Top positive review
117 people found this helpful
An amusing and engrossing history book
on 21 August 2010
That great French icon the Corsican Napoleon Bonaparte once defined history as "a series of lies on which we agree" but is clear from reading this book that while there are plenty of lies told in the history of Anglo-French relations, there is little agreement between them.
Do not be fooled by the journalistic approach, chatty style, and episodes of facetiousness, this is a history book and a good one. It's a comprehensive account of where English (and sometimes Scottish, and later British) and French national histories meet, interact, overlap, or collide. It is well-researched and packed with information while being very readable - I found it a real page-turner, and as someone who reads a lot of history I can say that that's not always the case in this field! For those schooled on the "agreed lies" of history - and there are a lot of them in this area, where national pride plays such a part - it will be an eye-opener.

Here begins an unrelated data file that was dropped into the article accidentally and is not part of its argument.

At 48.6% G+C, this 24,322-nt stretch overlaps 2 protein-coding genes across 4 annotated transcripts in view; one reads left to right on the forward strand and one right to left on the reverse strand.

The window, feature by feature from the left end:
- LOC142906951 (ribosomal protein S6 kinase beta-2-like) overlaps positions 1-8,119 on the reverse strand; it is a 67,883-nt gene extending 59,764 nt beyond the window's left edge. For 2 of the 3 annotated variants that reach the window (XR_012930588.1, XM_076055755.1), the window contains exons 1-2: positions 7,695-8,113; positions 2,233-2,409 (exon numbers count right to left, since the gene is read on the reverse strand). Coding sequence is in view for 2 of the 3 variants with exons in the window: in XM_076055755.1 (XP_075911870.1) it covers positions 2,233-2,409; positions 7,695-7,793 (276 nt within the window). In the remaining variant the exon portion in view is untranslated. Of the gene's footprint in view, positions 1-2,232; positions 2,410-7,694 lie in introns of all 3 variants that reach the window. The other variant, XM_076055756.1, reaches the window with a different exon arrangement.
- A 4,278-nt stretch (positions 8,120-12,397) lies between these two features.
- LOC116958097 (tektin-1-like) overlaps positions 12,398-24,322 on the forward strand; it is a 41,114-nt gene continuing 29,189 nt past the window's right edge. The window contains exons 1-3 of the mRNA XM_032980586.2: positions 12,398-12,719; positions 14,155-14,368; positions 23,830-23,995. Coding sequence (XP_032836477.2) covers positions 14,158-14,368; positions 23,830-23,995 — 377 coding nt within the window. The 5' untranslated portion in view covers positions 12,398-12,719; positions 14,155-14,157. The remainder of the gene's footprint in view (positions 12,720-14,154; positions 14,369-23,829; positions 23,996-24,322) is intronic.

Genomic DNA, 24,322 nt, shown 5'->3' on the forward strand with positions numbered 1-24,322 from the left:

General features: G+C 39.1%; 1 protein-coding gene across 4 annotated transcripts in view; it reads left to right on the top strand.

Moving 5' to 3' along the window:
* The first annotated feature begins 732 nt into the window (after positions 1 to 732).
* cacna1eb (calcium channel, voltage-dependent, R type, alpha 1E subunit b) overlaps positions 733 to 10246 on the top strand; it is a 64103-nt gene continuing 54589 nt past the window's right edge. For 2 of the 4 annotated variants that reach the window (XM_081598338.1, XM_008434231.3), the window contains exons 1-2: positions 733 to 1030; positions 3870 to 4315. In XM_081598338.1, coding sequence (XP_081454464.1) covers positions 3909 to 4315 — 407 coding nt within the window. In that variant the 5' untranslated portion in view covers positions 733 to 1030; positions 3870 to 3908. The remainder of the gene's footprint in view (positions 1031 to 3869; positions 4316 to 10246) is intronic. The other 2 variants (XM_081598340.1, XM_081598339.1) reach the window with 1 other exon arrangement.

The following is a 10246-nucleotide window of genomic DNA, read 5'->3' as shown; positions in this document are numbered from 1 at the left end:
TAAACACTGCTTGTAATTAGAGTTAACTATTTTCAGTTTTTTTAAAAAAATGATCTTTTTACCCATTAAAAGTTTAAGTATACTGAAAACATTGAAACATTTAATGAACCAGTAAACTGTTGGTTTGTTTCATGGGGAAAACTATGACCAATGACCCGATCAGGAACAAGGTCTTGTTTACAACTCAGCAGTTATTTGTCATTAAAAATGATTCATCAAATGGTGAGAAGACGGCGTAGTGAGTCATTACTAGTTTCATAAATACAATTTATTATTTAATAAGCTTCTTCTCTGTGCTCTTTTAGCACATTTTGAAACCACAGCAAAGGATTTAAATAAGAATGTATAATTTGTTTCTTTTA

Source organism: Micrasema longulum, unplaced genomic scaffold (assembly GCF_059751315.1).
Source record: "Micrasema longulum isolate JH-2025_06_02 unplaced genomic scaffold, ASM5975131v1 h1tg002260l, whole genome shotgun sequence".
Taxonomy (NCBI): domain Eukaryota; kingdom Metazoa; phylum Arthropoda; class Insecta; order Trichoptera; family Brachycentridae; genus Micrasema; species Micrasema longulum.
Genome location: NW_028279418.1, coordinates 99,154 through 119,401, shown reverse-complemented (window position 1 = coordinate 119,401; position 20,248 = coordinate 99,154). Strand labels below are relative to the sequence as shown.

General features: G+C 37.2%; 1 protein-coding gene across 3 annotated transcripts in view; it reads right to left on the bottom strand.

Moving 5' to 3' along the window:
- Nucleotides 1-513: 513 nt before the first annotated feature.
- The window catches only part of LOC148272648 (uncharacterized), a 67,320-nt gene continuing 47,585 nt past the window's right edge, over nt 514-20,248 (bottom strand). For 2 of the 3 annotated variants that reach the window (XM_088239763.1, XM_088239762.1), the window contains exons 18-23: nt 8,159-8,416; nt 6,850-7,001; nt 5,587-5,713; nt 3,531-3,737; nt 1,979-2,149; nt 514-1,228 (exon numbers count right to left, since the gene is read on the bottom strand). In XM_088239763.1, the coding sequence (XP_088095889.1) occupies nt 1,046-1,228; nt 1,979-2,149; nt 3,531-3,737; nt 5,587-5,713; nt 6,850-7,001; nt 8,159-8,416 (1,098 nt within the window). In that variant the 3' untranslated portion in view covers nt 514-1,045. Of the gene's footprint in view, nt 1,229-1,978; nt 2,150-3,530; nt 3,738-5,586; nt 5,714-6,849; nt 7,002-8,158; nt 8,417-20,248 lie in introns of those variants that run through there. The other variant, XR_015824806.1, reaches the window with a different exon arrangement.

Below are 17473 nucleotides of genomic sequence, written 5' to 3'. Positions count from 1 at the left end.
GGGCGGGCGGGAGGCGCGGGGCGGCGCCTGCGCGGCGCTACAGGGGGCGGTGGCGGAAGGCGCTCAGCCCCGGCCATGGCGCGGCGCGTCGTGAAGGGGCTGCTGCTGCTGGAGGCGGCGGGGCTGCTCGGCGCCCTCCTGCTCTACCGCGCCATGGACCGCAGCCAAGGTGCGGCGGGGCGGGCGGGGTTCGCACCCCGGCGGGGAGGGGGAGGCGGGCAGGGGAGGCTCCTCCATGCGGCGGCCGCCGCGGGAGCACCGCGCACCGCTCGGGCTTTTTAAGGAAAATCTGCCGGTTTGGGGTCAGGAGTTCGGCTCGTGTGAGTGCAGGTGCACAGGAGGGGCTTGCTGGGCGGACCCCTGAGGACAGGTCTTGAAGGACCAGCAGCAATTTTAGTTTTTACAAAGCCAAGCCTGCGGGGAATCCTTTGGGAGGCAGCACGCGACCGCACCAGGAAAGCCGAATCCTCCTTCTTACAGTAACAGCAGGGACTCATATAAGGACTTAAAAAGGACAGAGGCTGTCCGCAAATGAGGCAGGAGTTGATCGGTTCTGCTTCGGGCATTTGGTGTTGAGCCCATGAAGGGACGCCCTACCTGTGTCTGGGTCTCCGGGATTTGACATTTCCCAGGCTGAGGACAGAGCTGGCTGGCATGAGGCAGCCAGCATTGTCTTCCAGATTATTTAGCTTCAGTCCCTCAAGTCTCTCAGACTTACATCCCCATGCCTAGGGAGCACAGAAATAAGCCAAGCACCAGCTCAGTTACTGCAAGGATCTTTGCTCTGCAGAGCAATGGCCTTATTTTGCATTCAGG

I wonder what sort of reviews it's getting on the French Amazon site.